Wikidata Toolkit/Eclipse setup
Set up project with Maven and git
It is strongly suggested to take advantage of the Maven configuration, which will download and link all required libraries for you, so you don't have to worry about dependencies. The following steps work in general, but some Eclipse versions need special steps (see below). The installation instructions reported here have been tested with Eclipse Kepler (4.3) in Jan 2014.
- Install the egit (Git Team Provider) plugin for git support in Eclipse. This can be done through Help->Eclipse Marketplace, searching for "egit".
- Install the m2e (Maven Integration for Eclipse) plugin to get Maven support in Eclipse. This can be done through Help->Eclipse Marketplace, searching for "m2e", "m2e-wtp", or "Maven".
- Install the git SCM connector for m2e. Go to Window->Preferences; find Maven->Discovery; click on "Open Catalog"; find and install the egit connector. This fails in Eclipse Kepler (4.3) & Juno (4.2); see below for a fix.
To check out the project, do the following:
- Select File->Import
- Choose Maven->Check out Maven projects from SCM
- Select "git" as the SCM (available after installing the connector)
- Enter the repository URL
- to check out the main repository, or use the URL of your own fork if you created a fork on github.
This should import the whole project into your workspace. The code is organised in modules (including one "parent" module that acts as an umbrella module without own code). You can run the parent (or any other module) as "Maven install" or "Maven test" to see if the compilation works (right click on module->Run as). You can also run the JUnit tests in Eclipse (Run as->JUnit tests).
Adding new submodules to the project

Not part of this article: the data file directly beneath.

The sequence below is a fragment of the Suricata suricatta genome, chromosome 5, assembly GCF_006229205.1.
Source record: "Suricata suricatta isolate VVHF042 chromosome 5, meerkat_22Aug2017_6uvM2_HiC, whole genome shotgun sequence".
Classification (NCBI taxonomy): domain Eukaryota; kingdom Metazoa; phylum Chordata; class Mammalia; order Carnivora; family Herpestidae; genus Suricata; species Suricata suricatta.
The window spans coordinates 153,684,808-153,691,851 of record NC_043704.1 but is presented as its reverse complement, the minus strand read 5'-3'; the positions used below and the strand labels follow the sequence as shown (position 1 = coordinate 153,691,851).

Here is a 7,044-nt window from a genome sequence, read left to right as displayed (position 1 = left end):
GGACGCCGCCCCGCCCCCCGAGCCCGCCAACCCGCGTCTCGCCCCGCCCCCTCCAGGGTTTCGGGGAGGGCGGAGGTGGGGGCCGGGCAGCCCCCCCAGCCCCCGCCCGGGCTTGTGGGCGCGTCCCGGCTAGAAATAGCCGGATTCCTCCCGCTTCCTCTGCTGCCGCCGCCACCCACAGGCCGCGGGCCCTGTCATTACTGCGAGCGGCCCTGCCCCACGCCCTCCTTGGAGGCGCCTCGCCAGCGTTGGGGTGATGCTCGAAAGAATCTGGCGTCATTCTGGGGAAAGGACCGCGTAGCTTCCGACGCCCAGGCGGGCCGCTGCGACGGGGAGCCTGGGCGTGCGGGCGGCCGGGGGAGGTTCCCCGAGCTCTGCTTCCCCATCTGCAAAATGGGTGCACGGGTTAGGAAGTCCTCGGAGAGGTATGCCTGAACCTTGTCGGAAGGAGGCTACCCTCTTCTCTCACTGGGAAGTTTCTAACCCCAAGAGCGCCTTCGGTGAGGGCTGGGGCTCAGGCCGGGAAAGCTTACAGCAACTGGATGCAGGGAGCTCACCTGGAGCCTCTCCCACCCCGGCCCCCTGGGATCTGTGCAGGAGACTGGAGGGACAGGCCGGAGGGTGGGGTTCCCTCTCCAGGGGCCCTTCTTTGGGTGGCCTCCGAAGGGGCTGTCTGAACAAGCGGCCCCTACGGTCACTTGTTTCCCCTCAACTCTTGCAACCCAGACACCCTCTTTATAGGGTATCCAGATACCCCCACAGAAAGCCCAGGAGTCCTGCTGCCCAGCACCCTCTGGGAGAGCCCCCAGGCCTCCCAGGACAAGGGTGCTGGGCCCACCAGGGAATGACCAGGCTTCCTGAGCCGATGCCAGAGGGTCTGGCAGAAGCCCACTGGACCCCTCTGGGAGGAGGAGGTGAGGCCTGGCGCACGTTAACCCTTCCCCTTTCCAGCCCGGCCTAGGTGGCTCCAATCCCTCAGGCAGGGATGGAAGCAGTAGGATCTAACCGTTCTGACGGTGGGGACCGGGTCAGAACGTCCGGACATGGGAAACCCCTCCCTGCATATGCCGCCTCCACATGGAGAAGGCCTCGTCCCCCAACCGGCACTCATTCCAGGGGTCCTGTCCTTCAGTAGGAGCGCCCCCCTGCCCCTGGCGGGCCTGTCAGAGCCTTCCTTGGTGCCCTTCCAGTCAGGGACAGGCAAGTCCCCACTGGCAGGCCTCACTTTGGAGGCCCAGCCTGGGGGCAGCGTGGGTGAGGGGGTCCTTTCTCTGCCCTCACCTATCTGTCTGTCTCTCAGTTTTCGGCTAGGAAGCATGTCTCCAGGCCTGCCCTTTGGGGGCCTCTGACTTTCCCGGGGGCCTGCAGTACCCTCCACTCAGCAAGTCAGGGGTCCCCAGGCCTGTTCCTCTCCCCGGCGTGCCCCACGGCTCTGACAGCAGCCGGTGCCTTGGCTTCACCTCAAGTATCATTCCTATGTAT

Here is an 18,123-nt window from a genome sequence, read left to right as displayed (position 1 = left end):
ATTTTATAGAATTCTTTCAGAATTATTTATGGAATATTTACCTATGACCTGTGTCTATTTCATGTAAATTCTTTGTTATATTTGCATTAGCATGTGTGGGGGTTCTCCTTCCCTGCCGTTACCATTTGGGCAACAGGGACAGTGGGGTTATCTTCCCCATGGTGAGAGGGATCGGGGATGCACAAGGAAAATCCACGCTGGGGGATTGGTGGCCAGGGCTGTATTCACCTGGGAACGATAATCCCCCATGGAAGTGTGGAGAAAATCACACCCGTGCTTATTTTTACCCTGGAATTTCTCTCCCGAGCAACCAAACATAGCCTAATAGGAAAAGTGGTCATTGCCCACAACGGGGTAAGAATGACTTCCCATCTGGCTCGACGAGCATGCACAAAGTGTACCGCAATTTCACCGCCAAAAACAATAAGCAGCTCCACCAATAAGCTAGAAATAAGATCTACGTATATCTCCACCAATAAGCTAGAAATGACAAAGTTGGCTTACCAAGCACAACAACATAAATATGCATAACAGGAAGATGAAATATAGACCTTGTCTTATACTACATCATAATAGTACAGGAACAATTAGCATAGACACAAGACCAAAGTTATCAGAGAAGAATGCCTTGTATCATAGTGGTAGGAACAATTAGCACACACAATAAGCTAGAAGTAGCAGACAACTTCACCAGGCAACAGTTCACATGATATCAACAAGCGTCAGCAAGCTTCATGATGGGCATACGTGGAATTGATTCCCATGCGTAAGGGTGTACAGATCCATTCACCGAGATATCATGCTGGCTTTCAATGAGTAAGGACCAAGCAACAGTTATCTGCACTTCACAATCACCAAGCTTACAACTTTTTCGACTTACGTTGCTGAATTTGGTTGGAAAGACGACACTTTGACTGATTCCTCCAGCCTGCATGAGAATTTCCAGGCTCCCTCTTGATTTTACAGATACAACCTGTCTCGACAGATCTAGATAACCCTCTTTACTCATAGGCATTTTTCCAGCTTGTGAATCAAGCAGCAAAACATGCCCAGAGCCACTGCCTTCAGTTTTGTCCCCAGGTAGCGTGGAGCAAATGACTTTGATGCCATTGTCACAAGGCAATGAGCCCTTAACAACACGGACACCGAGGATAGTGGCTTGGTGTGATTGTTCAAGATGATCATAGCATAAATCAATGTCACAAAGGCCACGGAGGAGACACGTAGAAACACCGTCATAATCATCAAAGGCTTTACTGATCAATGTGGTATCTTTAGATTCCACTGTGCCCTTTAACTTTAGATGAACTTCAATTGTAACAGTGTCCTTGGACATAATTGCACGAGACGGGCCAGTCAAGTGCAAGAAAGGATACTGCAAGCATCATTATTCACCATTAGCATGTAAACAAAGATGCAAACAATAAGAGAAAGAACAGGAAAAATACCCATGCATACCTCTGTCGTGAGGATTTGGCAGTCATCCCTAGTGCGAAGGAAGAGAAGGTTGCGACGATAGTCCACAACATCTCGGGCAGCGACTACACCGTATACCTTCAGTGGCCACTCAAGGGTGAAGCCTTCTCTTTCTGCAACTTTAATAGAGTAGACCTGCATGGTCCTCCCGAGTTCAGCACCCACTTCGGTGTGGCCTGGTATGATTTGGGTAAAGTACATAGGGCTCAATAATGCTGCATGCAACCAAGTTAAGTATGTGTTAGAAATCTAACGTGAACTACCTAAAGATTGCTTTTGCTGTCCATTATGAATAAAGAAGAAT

If new sub-modules are added to the repository, they will not appear automatically in Eclipse, even when pulling the files and updating the project. To get access to these new modules, right-click on parent project; Import; Existing Maven project. This should open Maven import wizard with only new modules pre-selected. After finishing the import, the new module will appear.
If all fails, it is possible to re-import the whole project from git into a new workspace. This is the emergency solution that will always lead to an up-to-date workspace; however, this will reset the repository to the state on github, so any local modifications (uncommitted modifications) will not be available in the new project.
Maven and git in Eclipse Kepler and Juno
It is not possible to install the egit SCM connector for m2e in Eclipse Kepler and Juno. The problem has been persisting for several months and may or may not be solved in the future; best try the official procedure first. A working version of the egit SCM connector is provided by an unofficial third-party repository. To get this, do the following:
- Go to http://repository.tesla.io:8081/nexus/content/sites/m2e.extras/m2eclipse-egit/0.14.0/N/